"It's more than just a job," said Sonny Wirsing, a Ventura resident who helps run DRI's Goleta warehouse. "Helping people in the Third World, in developing countries? It's the most rewarding job I've ever had."

DRI focuses on getting supplies to existing, but underfunded, programs. Using the material supplied by donors, DRI essentially takes "shopping lists" from applicants -- hospitals, clinics and orphanages -- and fills their needs.

"These are trained, ethical, capable people who can provide these services, but they just don't have the resources," said Poma, who has worked in Africa and eastern Europe. "So if we can provide the tools they need, it is much more efficient than trying to do it all ourselves."

DRI consults with U.S. government and international organizations to establish the viability of the institutions seeking help.

"It's no more complicated than getting on the telephone late at night and making lots of calls," Tighe said. "In Afghanistan, I called the U.S. consul in Peshawar (Pakistan) and asked, 'Who knows the most about the refugee situation in Peshawar?' and he gave me the number of the right (NGO), and away we went."

DRI has provided 10 tons of medical supplies to emergency medical teams and existing health facilities in refugee camps along the Afghan-Pakistani border. Eleven air and ocean freight shipments, valued at more than $400,000, were delivered, including antibiotics, stethoscopes, blood-pressure kits and sterilization equipment.

"One of the key things for us to be effective is not to be pulled into the politics of the situation, on one side or the other," Tighe said. "If there are any (U.S.) restrictions (on a given nation), we always seek the approval of the State Department."

Disasters and poverty

Similar efforts were made in 2001, in the aftermath of earthquakes in El Salvador, where some $3 million of supplies was dispatched; in Peru, after a similarly devastating quake, where almost a million dollars of supplies and equipment was sent; and in Gujarat, India, where 38 tons of supplies, valued at more than $3.2 million, were shipped after a quake left 20,000 dead and hundreds of thousands of people injured or homeless.

In response to the Sept. 11, 2001, hijackings and terrorist attacks in New York City, DRI accepted $318,000 in cash donations for disaster relief; all the money was disbursed to victims and their families through Manhattan-based relief groups.

Locally, DRI supports a dental-care program for the poor and uninsured, many of them farm workers in Santa Barbara County. Since 1994, the Healthy Smiles program has provided care to more than 3,000 children and adults. In 2001, the program performed more than $97,000 worth of dental procedures.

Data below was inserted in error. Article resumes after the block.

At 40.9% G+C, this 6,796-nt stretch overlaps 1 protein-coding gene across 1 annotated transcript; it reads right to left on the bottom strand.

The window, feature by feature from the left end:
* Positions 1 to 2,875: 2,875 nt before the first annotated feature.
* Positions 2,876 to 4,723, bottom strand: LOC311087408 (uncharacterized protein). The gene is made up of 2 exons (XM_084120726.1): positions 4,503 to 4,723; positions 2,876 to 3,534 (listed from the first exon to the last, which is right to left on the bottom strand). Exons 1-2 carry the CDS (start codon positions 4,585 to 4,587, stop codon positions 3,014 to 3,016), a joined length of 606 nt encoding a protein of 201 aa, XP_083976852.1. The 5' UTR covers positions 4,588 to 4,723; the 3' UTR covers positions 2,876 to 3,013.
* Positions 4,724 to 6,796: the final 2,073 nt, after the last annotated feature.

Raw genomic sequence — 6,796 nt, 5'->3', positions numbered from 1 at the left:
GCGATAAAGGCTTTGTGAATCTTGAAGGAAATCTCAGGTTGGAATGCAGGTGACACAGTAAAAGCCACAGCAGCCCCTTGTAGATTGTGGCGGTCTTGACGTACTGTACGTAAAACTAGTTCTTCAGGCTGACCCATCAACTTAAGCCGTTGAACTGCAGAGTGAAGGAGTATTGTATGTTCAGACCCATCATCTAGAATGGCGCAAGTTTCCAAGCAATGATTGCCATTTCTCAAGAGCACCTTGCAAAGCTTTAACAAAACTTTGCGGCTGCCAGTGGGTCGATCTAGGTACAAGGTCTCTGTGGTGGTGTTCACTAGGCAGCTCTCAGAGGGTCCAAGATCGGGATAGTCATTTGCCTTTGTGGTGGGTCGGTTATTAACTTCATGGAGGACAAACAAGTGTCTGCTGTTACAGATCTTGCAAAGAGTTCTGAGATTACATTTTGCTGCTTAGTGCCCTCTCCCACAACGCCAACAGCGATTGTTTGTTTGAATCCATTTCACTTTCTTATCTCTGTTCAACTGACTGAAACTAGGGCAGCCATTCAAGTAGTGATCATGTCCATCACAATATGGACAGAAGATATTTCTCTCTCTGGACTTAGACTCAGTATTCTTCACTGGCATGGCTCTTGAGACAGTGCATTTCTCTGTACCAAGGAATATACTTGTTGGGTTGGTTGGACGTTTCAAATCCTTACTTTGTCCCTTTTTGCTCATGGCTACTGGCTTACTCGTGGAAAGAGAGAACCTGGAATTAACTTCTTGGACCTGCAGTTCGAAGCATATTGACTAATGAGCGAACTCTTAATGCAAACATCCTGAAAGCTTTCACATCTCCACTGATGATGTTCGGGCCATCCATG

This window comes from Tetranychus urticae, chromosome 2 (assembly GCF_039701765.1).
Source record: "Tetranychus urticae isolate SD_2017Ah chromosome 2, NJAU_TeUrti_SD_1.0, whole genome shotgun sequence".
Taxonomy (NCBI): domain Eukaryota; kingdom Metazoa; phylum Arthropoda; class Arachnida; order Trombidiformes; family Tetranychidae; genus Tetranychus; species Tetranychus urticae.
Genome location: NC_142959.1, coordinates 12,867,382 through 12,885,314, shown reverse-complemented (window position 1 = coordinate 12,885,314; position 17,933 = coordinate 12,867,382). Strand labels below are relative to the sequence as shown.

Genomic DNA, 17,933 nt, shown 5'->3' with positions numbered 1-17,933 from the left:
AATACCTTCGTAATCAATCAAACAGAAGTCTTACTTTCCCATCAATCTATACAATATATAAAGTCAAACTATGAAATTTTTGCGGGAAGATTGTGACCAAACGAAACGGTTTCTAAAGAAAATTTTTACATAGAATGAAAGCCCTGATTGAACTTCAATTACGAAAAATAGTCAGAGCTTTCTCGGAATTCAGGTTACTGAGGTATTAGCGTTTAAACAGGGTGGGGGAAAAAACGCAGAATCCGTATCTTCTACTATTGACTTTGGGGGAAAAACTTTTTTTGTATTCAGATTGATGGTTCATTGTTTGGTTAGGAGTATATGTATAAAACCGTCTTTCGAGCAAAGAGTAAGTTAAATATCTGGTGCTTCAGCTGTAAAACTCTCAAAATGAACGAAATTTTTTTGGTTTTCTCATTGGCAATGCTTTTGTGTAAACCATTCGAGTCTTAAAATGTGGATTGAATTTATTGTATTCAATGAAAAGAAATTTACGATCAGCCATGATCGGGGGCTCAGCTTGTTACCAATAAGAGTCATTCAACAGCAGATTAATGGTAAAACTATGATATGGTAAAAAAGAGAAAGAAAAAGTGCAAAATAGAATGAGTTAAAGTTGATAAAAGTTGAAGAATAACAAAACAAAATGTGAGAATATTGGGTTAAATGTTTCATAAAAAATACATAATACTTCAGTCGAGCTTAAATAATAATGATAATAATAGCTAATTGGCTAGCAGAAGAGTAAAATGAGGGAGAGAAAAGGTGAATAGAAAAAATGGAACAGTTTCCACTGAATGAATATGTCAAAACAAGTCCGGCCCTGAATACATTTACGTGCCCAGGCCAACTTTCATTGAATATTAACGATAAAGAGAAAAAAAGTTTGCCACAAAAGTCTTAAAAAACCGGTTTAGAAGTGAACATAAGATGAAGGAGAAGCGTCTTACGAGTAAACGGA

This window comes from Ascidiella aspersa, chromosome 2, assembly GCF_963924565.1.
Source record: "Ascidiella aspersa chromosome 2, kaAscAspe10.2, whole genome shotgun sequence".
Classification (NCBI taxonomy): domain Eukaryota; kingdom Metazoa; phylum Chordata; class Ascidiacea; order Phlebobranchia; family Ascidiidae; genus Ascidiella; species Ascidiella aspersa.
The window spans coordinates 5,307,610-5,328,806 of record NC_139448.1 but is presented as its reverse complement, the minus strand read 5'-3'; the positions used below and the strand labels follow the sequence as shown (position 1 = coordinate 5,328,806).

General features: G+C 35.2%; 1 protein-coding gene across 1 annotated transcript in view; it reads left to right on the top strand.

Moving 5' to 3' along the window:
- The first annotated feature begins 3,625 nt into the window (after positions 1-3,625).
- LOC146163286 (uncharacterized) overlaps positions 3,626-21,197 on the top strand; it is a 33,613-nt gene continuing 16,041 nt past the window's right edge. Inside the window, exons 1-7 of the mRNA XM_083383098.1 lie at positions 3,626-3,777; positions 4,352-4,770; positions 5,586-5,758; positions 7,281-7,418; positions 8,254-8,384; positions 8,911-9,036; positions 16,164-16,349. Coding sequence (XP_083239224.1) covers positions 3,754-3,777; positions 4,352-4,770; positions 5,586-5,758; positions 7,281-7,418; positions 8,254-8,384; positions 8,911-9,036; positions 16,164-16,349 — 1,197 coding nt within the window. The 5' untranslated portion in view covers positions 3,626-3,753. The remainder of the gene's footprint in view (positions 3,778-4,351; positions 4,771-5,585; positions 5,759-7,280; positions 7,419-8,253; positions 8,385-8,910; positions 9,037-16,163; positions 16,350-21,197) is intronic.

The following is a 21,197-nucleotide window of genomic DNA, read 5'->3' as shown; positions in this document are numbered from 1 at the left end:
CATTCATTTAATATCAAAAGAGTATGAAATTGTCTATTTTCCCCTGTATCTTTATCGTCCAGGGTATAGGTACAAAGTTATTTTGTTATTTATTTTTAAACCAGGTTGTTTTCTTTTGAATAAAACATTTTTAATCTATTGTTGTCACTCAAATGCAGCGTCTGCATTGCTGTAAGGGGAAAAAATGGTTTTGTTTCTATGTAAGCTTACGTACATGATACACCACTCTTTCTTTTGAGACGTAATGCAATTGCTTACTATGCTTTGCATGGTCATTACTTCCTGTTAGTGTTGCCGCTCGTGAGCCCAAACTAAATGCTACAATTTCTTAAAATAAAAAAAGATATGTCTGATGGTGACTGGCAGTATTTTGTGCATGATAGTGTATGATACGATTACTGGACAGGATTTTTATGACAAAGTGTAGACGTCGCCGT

In case of a major disaster in the United States, DRI has an agreement with the Federal Emergency Management Agency for FEMA to draw on DRI's stockpile of supplies.

DRI also has a long history of nonemergency relief work overseas, with supplies and equipment going to health-care programs in poor and rural areas throughout Latin America, Africa and Asia.

Among the programs DRI supports are vision care in poor communities in El Salvador, health care in Guatemala, HIV/AIDS hospices in Jamaica, midwife training in Nigeria, hospitals and clinics in Liberia, Ivory Coast and Kenya, rural health and education centers in Thailand, care for leprosy patients in South Korea, hospitals and clinics in Armenia and Bosnia and orphanages in Romania.

"Our focus is always on a specific clinic or program that needs help in a specific way, and in a way our help is not going to be misused," Tighe said. "Our material is only as good as the hands that it ends up in, so we spend a lot of our time trying to identify the best, most credible users."

DRI's program officers spend two months every year overseas, working to identify needs and audit the programs and individuals that receive assistance. Background checks are done with other NGOs, the Peace Corps and service groups, including Rotary International and the Red Cross.

Likely recipients in Iraq will include the Baghdad Children's Hospital, St. Rafael's Hospital in Baghdad, and Relief International, a Los Angeles-based group that works in refugee camps in Kurdistan.

"It's like interviewing people for a job -- you check the references," Tighe said. "There are qualified people we know are there, in-country, who are trained in these specialties and can do the job. ... Our efforts are best spent trying to find those people."
More about Peace Corps Volunteers who have served in Thailand